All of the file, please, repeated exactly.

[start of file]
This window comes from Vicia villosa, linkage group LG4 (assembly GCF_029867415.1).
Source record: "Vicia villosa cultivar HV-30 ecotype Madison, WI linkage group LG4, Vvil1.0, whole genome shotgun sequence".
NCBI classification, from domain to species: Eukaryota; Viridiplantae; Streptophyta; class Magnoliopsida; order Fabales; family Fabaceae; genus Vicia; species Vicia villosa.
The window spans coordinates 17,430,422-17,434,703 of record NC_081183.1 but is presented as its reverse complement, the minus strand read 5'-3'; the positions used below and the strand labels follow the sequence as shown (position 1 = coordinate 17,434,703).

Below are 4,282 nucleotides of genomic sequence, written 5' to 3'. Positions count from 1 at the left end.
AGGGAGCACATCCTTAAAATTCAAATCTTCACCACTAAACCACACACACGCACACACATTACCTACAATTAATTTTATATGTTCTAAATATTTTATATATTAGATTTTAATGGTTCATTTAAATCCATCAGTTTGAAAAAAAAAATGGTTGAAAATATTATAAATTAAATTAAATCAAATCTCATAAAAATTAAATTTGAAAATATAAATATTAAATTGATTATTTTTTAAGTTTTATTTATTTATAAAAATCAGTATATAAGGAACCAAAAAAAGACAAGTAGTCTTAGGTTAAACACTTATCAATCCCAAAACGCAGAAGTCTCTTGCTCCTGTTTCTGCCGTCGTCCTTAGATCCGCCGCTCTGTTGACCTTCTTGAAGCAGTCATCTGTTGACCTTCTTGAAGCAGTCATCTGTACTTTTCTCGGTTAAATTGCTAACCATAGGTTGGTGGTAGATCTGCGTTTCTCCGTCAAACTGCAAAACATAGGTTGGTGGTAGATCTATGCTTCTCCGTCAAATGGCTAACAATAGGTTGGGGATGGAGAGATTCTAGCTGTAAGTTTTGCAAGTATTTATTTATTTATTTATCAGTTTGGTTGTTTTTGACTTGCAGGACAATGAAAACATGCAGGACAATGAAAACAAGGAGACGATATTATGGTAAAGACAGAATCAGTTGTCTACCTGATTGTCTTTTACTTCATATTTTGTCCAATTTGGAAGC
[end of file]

This window comes from Vicia villosa, linkage group LG4 (assembly GCF_029867415.1).
Source record: "Vicia villosa cultivar HV-30 ecotype Madison, WI linkage group LG4, Vvil1.0, whole genome shotgun sequence".
NCBI classification, from domain to species: Eukaryota; Viridiplantae; Streptophyta; class Magnoliopsida; order Fabales; family Fabaceae; genus Vicia; species Vicia villosa.
The window spans coordinates 17,430,422-17,434,703 of record NC_081183.1 but is presented as its reverse complement, the minus strand read 5'-3'; the positions used below and the strand labels follow the sequence as shown (position 1 = coordinate 17,434,703).

Below are 4,282 nucleotides of genomic sequence, written 5' to 3'. Positions count from 1 at the left end.
AGGGAGCACATCCTTAAAATTCAAATCTTCACCACTAAACCACACACACGCACACACATTACCTACAATTAATTTTATATGTTCTAAATATTTTATATATTAGATTTTAATGGTTCATTTAAATCCATCAGTTTGAAAAAAAAAATGGTTGAAAATATTATAAATTAAATTAAATCAAATCTCATAAAAATTAAATTTGAAAATATAAATATTAAATTGATTATTTTTTAAGTTTTATTTATTTATAAAAATCAGTATATAAGGAACCAAAAAAAGACAAGTAGTCTTAGGTTAAACACTTATCAATCCCAAAACGCAGAAGTCTCTTGCTCCTGTTTCTGCCGTCGTCCTTAGATCCGCCGCTCTGTTGACCTTCTTGAAGCAGTCATCTGTTGACCTTCTTGAAGCAGTCATCTGTACTTTTCTCGGTTAAATTGCTAACCATAGGTTGGTGGTAGATCTGCGTTTCTCCGTCAAACTGCAAAACATAGGTTGGTGGTAGATCTATGCTTCTCCGTCAAATGGCTAACAATAGGTTGGGGATGGAGAGATTCTAGCTGTAAGTTTTGCAAGTATTTATTTATTTATTTATCAGTTTGGTTGTTTTTGACTTGCAGGACAATGAAAACATGCAGGACAATGAAAACAAGGAGACGATATTATGGTAAAGACAGAATCAGTTGTCTACCTGATTGTCTTTTACTTCATATTTTGTCCAATTTGGAAGC